[Atlanta, GA] - Statement by Monica Simpson, Executive Director of SisterSong, the national women of color Reproductive Justice collective:
"This country is failing Black mothers.
Black women in the US are as at least 3x more likely to die from pregnancy-related causes. Racial disparities exist even when socioeconomic status is accounted for. Too many Black women do not have access to the services we need to manage chronic conditions that can contribute to complications and prenatal and postpartum care is often pushed out of reach by financial barriers.
The fact is that systemic oppression pushes out of reach the services and care that we need when we are trying to plan our families, have a healthy pregnancy and raise our children in safety and with dignity. Racism is pervasive not only in the provision of health services, but also in the way that care has been medicalized to push birth workers out of the process.
There is a long history of Black women and granny midwives catching our babies and acting as healers and carriers of tradition. Their birth work is based in practices from pre-colonization and before many of our ancestors were forced onto slave ships. They were there when pregnancy complications threatened our lives and they were there when we brought life into this world - even serving as counselors when those children were cruelly taken from us in times of slavery or through government policies that deny our rights and criminalize our bodies.
Black birth workers were there to consult women on breastfeeding and doula us through labor and loss. They acted as nutritionists and helped us manage pain. They were also there to arrange support within communities when families struggled to get by as they added to their families.
Laboring and childbirth was once about women coming together to care for and support each other. Eventually, with the medicalization of childbirth, male physicians began to see midwives as competition. They created unnecessary and contrived barriers to the ability of birth workers to practice and pushed for a model of birth done by doctors only in a hospital setting. These obstacles have become even more insurmountable with rising malpractice insurance costs, and renewed efforts in recent years by physicians to once again utilize professional associations and the legislative process to prevent midwives from practicing autonomously and outside of hospitals.
While we laud the role of science and technology in helping to improve health outcomes, we must be willing to acknowledge that there are policies and assumptions that are not based on the needs of individuals. Further, this mistrust of birth workers and of mothers has fed into obstetric violence and the criminalization of pregnant women and mothers. Women have been forced to have C-sections or use drugs that induce or increase contractions under threat of abuse charges or arrest. Women have been jailed for using drugs while pregnant or for attempting suicide. Pregnant women who are incarcerated continue to be shackled while giving birth. Perpetuating a one size fits all medical model of birth is not only harming, but dehumanizing and even killing women.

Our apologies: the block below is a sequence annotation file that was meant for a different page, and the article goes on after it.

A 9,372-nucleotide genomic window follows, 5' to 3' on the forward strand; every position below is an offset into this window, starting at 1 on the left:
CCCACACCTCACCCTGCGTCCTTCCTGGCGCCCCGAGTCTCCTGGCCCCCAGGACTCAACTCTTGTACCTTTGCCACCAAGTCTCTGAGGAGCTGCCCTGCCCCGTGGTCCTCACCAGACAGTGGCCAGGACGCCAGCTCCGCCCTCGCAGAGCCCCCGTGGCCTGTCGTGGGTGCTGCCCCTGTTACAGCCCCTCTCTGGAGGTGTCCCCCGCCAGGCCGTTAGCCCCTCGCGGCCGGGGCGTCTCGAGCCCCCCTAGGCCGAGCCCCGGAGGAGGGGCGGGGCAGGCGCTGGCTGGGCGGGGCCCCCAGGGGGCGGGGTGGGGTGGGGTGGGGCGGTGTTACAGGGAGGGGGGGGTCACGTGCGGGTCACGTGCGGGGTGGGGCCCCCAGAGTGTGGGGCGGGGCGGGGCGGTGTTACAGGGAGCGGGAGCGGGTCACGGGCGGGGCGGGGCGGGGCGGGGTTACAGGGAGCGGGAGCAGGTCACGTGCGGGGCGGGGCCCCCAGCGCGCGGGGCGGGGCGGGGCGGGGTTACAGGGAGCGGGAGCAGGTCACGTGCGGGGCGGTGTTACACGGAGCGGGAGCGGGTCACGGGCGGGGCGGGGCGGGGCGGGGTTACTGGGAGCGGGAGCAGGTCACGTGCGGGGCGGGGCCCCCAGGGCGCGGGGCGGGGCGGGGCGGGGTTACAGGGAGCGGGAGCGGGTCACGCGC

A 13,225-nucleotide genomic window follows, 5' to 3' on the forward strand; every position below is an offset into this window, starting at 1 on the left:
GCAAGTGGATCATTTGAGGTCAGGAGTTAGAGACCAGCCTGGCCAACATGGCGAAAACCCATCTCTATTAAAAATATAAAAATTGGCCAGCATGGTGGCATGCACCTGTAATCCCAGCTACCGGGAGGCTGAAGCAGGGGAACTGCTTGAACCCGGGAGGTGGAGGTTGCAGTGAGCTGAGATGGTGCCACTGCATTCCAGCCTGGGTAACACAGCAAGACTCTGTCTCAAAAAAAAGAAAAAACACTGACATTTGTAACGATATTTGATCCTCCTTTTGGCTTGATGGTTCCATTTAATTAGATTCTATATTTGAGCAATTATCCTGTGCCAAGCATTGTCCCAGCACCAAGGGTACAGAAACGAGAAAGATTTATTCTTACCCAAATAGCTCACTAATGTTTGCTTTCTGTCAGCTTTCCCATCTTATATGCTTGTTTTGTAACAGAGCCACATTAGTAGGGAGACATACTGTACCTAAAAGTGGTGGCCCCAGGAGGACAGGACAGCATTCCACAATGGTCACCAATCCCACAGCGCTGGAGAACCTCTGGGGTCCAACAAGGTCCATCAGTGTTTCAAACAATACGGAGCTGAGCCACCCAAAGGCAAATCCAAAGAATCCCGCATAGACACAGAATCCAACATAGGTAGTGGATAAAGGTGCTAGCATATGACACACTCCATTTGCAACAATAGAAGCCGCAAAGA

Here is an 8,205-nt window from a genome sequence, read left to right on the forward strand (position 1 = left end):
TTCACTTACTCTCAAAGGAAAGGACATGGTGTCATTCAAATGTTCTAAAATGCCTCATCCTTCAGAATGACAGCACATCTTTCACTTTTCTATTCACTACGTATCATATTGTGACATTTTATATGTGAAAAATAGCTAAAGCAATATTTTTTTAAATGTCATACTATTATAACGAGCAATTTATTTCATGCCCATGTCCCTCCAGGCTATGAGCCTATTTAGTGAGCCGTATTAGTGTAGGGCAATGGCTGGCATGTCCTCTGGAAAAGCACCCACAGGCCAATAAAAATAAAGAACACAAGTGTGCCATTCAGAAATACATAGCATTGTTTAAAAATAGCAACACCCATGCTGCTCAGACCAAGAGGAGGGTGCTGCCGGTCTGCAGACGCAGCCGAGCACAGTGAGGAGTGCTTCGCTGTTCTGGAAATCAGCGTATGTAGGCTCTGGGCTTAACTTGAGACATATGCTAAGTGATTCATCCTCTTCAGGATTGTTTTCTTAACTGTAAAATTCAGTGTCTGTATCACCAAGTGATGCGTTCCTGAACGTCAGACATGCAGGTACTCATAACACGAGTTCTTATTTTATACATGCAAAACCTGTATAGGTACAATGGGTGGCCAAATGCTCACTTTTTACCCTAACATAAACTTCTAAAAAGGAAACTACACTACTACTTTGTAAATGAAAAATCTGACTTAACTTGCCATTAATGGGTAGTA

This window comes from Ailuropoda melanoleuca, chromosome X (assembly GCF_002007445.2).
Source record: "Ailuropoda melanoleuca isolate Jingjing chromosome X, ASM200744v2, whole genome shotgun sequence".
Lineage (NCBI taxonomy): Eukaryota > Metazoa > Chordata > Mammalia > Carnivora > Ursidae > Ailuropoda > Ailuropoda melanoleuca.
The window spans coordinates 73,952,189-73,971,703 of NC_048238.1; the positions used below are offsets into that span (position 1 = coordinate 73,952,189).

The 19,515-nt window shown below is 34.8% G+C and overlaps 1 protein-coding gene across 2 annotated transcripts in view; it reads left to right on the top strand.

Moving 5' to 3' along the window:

Countless studies and public health advocates have emphasized the important role that midwives and doulas can play in ensuring a compassionate and coordinated continuity of care that respects cultural differences and improves health outcomes for Black mamas. We must address not only by the monetary obstacles and insurance limitations faced by many women of color and low-income women in being able to afford to pay for the services of birth workers, but also the hurdles that have been created by legal and medical systems that do not respect the insight or the autonomy of women.
Whether it is giving birth at home or choosing to utilize a midwife, every woman should be able to control how she gives birth and be provided with quality care and support. As we struggle to address the maternal health and mortality crisis facing Black women, we should look at new ideas and approaches, but we must also acknowledge the legacy of our granny midwives and the women who held our hands and healed not just our bodies, but our communities.
SisterSong is excited to host an event with the YWCA of Greensboro that will bring together reproductive justice, birth justice and public health experts to talk about reclaiming Black birth by honoring this history of Black midwifery. We are thrilled to hold this event at the International Civil Rights Center & Museum. The museum seeks to memorialize the courageous stand of the Greensboro Four who launched the sit-in movement in 1960 and works to inspire the vigilance and fortify the spirit of all oppressed people to step forward in the on-going struggle for human freedom.
We know how important it is to ensure that the needs and experiences of women and girls of color are centered as part of the ongoing efforts to achieve civil rights. We are grateful to hold this important conversation in such a hallowed space and to make it clear that there is no gender justice without dismantling white supremacy and there is no racial justice without looking at the unique barriers to health and liberation faced based on gender. Together, we must address the systems of oppression that deny us each the opportunity to not only survive, but to thrive. Together, we will push back on the systems that hold us down. Together, we will work towards the health and the liberation of our bodies, our families and our communities."
Monica Simpson is available for interview upon request.
This event is being held as part of a week-long series of events for "North Carolina Reproductive Justice" week.